pastorjohnb

Thoughts and musings on faith and our mighty God!


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Light Shines

Reading: Psalm. 80: 1-7

Verse 7: “Restore us, O God Almighty; make your face shine upon us, that we may be saved”.

The Christmas season brings a wide range of emotions. For many it is a season of joy and celebration. We worship and rejoice in the birth of Jesus Christ. We exchange gifts as a reminder of the gift that Jesus was and is and as a way to express our love for one another. We enjoy a respite from work or school – an opportunity to recharge a bit.

But for some, this time of year is hard. A mother or father or child or sibling is not present at the regular holiday gatherings and their seat at the Christmas dinner table is empty. A void has been created by their passing and it seems especially sharp this time of year. In our seasonal joy let us not overlook or miss those who are struggling, those who are hurting. They could use an extra hug and some words of encouragement and love.

As the psalmist writes this Psalm, the people of Israel are hurting. He calls on God to “hear us” and to “awaken your might”. He wonders how much longer God’s anger will smolder. He longs for God to restore them. This is a hard place to be. This is where many folks are today. People feel alone this time of year. Many feel separated from God because of their grief. Many long for the dark to pass and for God to restore them as well.

The psalmist offers these words to the people: “Restore us, O God Almighty; make your face shine upon us, that we may be saved”. The people who were suffering needed to hear these words of hope and faith. We all know folks who need to hear them today. With these, may we share these words. To these, may we be these words.

Prayer: Lord, hope abounds in you. Light shines forth from you. Your hope and light bring life to our darkness. May I bring your hope and light to others today. Amen.


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I Will Be with You

Reading: Exodus 3: 7-15

Verse 12: And God said, “I will be with you”.

Moses has been selected to go to God’s people to lead them to freedom.  God has heard their cry and has seen their suffering at the hands of their slave drivers.  The God of justice will use Moses to guide the people to a “land flowing with milk and honey”.  The plan all sounds great – except to Moses, who asks God,”Who am I…?”

In each of our communities there is certainly suffering.  It may be caused by difficult financial situations or by things such as drugs or alcohol addiction.  It might be caused by mental illness or by the past experiences caused by generational abuse of one type or another.  It might be caused by prejudices and bigotry that keep a segment of the community on the outside looking in.  There are people suffering due to events of nature and others suffer because of the actions and poor choices of individuals.  There is no shortage of things that cause suffering.  To some of us, God calls.

Just as Moses was called and sent by God, over the centuries God has called both prophets and ordinary people to speak words of hope and love and healing and, at time, hard words of truth.  God has seen and will continue to see the suffering in our world and He has and will continue to send those who will lead the people away from sin or out of the oppression and suffering that they are enduring.  Often the person has looked at the task ahead and questioned God and uttered some form of Moses’ “Who, me?”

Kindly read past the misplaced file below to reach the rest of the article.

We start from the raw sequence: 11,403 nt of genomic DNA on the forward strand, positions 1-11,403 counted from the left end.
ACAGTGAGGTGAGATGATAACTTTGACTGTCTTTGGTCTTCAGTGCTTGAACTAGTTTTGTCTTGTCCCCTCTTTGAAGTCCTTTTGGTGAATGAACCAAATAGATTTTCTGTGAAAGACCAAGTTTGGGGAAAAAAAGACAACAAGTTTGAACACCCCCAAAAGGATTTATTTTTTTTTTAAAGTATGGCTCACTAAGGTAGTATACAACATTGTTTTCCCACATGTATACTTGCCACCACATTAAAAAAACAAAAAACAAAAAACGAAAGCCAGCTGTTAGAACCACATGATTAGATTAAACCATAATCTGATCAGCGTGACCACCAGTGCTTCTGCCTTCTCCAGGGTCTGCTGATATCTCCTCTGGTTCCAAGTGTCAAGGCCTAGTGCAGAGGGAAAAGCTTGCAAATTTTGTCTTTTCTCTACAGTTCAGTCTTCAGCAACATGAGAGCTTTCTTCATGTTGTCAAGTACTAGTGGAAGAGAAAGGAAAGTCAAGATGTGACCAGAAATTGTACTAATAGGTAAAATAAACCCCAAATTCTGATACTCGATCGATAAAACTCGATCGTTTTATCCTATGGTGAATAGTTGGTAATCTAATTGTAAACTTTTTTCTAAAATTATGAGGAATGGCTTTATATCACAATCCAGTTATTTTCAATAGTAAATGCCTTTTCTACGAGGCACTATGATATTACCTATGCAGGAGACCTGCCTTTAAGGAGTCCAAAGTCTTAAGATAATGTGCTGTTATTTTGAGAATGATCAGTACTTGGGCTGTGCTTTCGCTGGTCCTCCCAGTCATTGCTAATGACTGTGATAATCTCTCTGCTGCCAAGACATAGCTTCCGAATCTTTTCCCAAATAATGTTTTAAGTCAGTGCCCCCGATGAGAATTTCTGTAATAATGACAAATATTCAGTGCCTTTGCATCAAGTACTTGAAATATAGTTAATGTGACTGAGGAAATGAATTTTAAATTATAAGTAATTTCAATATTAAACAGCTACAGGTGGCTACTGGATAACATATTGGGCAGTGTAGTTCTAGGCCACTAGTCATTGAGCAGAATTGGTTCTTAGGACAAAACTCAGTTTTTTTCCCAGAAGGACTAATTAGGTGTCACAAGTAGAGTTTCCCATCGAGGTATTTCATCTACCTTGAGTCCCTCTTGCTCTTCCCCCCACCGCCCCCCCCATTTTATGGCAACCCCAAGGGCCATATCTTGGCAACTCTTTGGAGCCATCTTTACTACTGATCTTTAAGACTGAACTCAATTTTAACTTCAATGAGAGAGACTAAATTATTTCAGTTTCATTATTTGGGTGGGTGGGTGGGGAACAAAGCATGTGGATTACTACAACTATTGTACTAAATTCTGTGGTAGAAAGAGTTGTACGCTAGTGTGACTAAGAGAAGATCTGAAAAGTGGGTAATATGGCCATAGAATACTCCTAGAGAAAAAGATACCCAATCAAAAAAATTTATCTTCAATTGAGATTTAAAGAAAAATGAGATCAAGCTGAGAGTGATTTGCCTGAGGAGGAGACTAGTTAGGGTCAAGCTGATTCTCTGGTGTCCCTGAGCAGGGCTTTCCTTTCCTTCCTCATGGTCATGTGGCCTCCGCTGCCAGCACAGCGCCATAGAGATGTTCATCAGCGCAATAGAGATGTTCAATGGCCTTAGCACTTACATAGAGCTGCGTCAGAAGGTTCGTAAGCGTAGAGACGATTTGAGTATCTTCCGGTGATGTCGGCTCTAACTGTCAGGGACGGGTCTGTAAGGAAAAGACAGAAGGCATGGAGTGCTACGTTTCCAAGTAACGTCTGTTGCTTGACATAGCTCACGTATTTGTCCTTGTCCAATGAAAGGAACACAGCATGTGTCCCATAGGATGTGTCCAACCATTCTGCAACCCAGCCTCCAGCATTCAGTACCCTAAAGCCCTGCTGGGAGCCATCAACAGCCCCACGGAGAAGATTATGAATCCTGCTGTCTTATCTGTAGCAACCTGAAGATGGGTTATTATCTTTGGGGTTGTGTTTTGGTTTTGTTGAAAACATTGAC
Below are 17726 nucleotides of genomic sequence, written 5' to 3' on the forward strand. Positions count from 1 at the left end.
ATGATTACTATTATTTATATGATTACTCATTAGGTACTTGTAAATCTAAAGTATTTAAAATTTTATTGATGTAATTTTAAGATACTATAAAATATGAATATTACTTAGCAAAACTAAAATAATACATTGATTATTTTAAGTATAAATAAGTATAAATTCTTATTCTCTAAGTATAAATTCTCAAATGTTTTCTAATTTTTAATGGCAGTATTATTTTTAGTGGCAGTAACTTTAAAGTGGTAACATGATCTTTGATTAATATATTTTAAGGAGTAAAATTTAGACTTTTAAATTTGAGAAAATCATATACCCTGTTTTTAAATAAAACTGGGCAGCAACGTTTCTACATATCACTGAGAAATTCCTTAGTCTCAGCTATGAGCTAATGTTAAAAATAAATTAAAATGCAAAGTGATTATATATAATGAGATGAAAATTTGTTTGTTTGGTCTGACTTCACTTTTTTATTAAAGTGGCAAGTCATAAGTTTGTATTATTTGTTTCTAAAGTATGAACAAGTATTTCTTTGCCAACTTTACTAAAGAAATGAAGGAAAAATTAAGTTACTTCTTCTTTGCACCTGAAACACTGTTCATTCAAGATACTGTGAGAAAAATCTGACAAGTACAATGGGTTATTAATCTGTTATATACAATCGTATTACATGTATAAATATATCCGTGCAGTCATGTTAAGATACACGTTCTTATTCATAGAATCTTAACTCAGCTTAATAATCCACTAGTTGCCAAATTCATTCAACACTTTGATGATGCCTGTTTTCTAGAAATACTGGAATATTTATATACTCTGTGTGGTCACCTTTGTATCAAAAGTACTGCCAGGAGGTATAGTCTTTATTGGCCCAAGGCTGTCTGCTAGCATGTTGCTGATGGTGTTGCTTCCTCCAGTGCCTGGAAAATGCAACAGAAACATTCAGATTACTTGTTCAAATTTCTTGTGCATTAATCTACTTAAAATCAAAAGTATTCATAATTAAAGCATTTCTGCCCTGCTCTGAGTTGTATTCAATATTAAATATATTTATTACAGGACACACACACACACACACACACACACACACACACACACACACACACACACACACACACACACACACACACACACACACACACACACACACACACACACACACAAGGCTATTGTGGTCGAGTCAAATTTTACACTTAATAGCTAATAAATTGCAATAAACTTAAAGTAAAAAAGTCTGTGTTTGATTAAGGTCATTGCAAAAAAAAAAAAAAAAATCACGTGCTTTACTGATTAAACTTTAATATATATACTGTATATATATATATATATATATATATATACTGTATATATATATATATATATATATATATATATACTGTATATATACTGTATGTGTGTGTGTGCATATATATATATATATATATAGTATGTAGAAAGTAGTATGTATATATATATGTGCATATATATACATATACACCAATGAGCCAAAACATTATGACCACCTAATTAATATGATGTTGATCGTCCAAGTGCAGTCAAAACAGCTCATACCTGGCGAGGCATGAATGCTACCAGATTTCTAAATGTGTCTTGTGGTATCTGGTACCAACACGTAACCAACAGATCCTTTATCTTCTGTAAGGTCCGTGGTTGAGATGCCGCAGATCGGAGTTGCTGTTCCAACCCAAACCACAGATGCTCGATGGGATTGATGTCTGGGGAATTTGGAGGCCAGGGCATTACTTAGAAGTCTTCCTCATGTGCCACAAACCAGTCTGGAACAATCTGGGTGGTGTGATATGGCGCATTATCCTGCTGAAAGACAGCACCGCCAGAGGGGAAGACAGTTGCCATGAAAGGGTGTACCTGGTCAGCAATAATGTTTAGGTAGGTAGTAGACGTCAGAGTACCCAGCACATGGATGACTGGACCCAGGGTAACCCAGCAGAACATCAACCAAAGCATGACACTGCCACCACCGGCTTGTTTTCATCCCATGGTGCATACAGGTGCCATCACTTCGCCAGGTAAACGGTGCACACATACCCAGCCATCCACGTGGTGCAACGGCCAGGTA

Yet God reassures the doubtful and fearful Moses; Moses will not go alone.  When we sense a call from God to lead someone to freedom or to offer relief from suffering, we do not go alone either.  Just as God went with Moses, God will go with us as well.  This is a promise we too can trust and lean into as we respond to the call that God has placed upon our hearts.  Like Moses, may we find reassurance in these words: “And God said, ‘I will be with you'”.


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Be and Share

Reading: Ephesians 3: 1-12

Paul writes of the mystery of God.  This mystery is often seen as the wisdom of God.  Paul writes of the mystery being revealed to the prophets and apostles.  When we think back to Isaiah and Daniel and Elijah and to Paul himself, we can certainly see God’s wisdom revealed in and through these men.

Paul also writes of the whole body of Christ.  To Paul, in this writing, part of the mystery was about the Gentiles becoming part of the family.  As the New Testament unfolds, we come to understand ‘Gentiles’ as all people who do not know God.  We come to understand that there is no one God will not welcome into the family.  As the New Testament continues to unfold, we also come to see all people as messangers and bearers of God’s Word.  We look back on the great commission that Jesus gave in Matthew 28:19 and see it as written to not only the disciples but to each of us as well.

For most of us, the mystery, or wisdom, of God is revealed through the scriptures.  As we read the Word of God and as the Holy Spirit works in us, we too come to better understand the wisdom of God.  In part, we apply this wisdom or understanding to how we live our lives.  We work to live lives that are pleasing to God as we seek to follow His ways.  In this manner we are living out the mystery.

We are also called to share the mystery.  As disciples of Jesus Christ living in today’s world, we are called to bear the great mystery of God to others – to make disciples of all nations.  Just as Paul spoke and wrote to the Ephesians so that they would come to understand the mystery of God so that they could live a life of faith, so too are we to bring the Word of God to the Gentiles of today.

Through the power of Jesus Christ, may we both be and share the holy mystery with others, all for the glory of God.